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Tuesday, 27 August 2013

Herring loss sparks EU-Faroe Island trade spat

The Faroe Islands government is to have reacted furiously to the EU decision to ban its fish exports to the Union, due to unsustainable fishing of herring. The small archipelago, which has Danish sovereignty, is threatening to jeopardise multilateral negotiations on herring quota allocations.
Besides the ban the import of herring and mackerel caught by Faroese vessels, as well as all fishery products containing or made of such fish,the EU measures - adopted on 20 August - also include restrictions on the use of EU ports by Faroe Island vessels fishing for herring and mackerel. This means that some Faroese vessels will not be allowed to dock in EU ports, except in cases of emergency.
The EU argues that the Faroe Islands allowed themselves a 229% increase in their herring quota in the North-East Atlantic, breaching a quota agreement reached in a North-East Atlantic Coastal States forum. The  forum's members - Norway, Russia, Iceland, the Faroe Islands and the EU, - have jointly managed the Atlanto-Scandian herring stock until this year.

The Prime Minister of the Faroe Islands, Kaj Leo Holm Johannesen, slammed the decision as an “unacceptable abuse of power by the EU”, describing it as a “contravention” of the EU’s international obligation to cooperate on the management of shared fish stocks. “These measures will seriously undermine efforts to reach a joint management arrangement for the herring, which is necessary,” Johannesen said, adding that his government was now considering international dispute settlement mechanisms.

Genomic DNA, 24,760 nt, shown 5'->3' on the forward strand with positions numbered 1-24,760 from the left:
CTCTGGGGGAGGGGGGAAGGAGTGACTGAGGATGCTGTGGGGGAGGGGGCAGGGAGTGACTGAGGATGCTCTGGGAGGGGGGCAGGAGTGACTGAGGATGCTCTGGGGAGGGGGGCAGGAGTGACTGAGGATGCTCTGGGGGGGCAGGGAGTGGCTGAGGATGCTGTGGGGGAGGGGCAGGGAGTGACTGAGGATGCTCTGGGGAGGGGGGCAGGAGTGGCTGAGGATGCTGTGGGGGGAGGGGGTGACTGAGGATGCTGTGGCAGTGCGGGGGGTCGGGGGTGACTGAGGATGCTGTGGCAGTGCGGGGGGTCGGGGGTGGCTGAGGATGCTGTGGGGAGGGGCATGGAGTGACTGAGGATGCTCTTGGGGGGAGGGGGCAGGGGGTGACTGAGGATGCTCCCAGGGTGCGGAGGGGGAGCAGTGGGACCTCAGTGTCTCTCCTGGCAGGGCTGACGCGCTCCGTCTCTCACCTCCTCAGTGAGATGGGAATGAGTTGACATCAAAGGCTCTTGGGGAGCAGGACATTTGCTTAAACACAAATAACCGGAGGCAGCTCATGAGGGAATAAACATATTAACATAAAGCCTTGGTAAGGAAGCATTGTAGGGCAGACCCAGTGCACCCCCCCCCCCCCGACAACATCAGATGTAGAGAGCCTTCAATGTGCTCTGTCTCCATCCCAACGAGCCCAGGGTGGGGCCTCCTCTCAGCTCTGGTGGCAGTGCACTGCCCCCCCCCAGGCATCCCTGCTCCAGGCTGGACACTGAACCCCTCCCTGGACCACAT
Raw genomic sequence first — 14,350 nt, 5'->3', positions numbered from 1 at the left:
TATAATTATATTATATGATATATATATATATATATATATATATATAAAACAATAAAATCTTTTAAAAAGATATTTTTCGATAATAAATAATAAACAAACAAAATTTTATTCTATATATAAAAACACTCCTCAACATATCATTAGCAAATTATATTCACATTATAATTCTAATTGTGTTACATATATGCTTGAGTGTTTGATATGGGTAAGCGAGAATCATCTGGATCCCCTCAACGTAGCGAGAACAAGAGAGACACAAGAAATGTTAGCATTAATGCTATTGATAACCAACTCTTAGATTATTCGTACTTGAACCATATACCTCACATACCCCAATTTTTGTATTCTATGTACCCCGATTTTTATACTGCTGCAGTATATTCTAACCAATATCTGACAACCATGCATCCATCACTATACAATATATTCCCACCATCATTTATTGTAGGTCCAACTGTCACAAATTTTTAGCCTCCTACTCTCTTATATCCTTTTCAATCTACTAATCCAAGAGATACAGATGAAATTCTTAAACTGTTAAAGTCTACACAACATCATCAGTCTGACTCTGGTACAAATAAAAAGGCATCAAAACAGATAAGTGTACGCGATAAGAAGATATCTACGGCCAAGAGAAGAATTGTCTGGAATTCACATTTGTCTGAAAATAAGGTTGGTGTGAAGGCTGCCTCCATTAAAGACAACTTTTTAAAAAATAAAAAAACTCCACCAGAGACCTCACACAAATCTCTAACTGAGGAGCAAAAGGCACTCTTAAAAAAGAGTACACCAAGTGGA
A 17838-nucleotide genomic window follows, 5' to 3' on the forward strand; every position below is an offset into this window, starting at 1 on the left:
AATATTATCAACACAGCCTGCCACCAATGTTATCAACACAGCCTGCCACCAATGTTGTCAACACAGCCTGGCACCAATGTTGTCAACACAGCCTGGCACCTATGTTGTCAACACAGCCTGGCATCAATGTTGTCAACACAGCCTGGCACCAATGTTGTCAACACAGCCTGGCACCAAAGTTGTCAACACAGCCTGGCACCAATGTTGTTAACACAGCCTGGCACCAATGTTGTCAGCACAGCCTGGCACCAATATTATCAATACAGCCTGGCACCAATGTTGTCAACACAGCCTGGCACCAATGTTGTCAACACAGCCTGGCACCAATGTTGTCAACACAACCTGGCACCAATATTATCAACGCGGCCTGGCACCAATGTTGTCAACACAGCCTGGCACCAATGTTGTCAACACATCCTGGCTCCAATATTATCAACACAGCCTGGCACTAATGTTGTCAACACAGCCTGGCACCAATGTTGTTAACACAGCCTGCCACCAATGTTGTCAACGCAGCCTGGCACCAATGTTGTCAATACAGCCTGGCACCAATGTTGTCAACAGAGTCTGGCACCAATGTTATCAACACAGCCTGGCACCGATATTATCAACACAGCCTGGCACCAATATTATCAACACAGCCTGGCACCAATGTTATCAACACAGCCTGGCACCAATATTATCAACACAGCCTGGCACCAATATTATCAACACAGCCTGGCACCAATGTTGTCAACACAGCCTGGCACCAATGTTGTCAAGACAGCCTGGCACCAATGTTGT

“It is short-sighted and ill-considered of the EU to take such an unjustifiable step against one of its nearest European neighbours and partners. The Faroe Islands may be small, but we are strategically placed as an important stakeholder in shared pelagic fish stocks in the Northeast Atlantic. It is difficult to see what purpose these measures serve other than to protect fishing industry interests within the EU, “he stated.
Johannesen also indicated that as part of the retaliation, multilateral negotiations on fishing quotas between coastal states - scheduled for early September - would be compromised.

Source: EurActiv.com